If genuinely artistic photography were the only necessity for a great movie, then Deane's film would have amounted to a classic. Unfortunately, despite the excellence of Deane's first-person, in-your-face technique, "84C MoPic" provides only intermittently entertainment as an action-packed war story. Deane populates his screenplay with relatively bland, one-dimensional characters that rarely engage our sympathy. They lack charisma. Since we never become emotionally attached to any of them, the ones that die generate little concern for us. The G.I. humor is old and stale. Ultimately, despite some tense moments of combat near the end, "84C MoPic" is not memorable in the least. None of the characters stand out and the enemy is rarely seen. Deane occasionally undermines his powerful atmosphere of realism by having his camera running during a dangerous moment. Would anybody seriously risk their life by photographing an unsuspecting enemy who might hear the sounds of film whirling through their camera?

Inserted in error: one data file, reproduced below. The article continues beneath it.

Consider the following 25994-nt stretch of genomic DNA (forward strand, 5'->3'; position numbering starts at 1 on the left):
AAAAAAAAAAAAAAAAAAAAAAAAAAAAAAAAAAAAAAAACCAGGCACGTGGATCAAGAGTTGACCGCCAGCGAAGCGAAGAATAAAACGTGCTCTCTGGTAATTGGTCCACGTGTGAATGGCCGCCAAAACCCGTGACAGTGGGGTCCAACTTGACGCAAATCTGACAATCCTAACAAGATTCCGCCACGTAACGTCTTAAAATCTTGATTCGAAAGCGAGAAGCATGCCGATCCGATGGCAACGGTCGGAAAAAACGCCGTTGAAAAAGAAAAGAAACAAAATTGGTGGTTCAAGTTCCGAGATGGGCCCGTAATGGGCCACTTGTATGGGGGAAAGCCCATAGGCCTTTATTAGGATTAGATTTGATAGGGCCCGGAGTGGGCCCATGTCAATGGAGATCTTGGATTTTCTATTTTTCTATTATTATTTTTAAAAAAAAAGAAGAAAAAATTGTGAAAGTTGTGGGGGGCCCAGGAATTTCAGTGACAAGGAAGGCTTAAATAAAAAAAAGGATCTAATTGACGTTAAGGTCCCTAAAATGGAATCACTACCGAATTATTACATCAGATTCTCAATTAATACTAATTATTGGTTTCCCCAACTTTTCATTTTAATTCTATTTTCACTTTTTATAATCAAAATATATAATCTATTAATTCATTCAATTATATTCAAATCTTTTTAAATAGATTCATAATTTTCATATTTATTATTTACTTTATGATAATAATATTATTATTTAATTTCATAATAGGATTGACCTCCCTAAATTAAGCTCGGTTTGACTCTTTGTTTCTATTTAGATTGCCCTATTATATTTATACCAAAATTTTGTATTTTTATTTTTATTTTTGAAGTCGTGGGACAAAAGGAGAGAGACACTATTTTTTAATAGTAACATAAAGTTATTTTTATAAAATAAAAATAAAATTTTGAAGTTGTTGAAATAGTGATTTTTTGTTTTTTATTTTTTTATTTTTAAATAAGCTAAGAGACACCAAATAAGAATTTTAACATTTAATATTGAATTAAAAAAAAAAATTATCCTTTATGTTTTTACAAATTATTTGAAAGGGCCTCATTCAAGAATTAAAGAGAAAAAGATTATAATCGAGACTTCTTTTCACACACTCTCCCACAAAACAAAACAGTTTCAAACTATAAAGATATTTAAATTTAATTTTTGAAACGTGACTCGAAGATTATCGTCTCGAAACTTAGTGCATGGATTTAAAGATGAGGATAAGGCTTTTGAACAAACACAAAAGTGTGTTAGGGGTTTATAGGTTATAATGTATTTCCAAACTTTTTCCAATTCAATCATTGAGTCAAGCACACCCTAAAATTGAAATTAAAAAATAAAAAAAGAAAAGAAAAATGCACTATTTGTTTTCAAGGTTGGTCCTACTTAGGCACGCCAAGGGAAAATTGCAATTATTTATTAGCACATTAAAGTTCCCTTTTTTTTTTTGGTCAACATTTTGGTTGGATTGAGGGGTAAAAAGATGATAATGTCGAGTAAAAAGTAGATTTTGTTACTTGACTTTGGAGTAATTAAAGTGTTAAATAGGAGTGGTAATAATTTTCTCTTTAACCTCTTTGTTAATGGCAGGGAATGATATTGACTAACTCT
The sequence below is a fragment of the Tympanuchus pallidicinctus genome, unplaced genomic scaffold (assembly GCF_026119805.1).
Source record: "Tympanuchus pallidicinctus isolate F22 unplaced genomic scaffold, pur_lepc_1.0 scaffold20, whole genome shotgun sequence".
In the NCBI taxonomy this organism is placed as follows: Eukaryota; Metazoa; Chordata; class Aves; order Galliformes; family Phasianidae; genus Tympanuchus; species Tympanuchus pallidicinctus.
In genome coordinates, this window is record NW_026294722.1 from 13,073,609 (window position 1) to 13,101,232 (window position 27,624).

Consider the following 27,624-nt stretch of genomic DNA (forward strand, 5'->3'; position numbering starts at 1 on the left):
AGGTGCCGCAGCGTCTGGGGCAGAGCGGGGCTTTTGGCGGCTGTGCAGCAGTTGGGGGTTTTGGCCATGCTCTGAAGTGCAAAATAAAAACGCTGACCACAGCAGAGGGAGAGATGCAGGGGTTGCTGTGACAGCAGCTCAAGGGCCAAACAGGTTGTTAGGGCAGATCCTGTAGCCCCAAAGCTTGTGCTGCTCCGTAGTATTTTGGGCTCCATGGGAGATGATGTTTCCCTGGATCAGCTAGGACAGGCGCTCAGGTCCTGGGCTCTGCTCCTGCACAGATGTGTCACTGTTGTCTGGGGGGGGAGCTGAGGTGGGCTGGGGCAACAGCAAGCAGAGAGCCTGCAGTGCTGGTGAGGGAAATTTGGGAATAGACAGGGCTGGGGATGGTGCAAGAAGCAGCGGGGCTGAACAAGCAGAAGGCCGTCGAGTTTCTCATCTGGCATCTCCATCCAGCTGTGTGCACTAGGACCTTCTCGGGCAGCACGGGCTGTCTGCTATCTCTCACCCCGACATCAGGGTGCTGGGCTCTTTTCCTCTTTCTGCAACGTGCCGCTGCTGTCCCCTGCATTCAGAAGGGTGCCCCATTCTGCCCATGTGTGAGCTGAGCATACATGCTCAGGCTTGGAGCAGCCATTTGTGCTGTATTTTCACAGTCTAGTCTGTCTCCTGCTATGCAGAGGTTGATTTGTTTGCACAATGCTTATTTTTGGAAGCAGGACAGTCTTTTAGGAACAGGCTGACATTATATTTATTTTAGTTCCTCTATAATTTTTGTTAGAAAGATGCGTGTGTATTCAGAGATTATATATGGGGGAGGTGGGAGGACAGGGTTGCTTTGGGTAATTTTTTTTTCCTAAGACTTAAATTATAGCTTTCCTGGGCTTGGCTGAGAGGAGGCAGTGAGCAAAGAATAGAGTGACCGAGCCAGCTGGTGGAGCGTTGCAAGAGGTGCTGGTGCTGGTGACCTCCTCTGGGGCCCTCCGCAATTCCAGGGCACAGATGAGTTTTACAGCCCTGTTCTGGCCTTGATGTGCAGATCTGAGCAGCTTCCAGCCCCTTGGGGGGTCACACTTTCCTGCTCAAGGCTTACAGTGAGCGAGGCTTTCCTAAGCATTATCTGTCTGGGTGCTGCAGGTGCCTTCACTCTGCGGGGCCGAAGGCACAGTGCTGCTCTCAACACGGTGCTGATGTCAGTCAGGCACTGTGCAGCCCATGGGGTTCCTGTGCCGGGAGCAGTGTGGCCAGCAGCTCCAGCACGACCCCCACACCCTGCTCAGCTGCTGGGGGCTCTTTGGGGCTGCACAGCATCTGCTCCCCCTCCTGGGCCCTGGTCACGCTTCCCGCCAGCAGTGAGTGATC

Primarily, Deane's screenplay is an anthology of war story clichés. "84C MoPic" replicates the World War II movie cliché that the unit contained an ethnic collection of oddballs. Alas, these guys are bland, and the story is for the most part boring. There is the guy with less than a month to go before he is shipped home but is paranoid about his chances of survival. There is the green, inexperienced lieutenant, LT (Jonathan Emerson of "Graveyard Shift"),who couldn't find his own dog tags with his hands in broad daylight but volunteered for combat to earn a promotion. There is the angry black man simply named OD(Richard Brooks of NBC-TV's "Law & Order") who threatens to kill his superior officer. There is a backwoods North Carolina redneck,Cracker (Glenn Morshower of "Black Hawk Down"), who turns a blind eye to the black man and considers him a true brother, something that he admits would never happen back home. Each character addresses the other by their nicknames: 'Pretty Boy,''L-T,' 'Cracker,' and 'OD.' The performances are ordinary enough.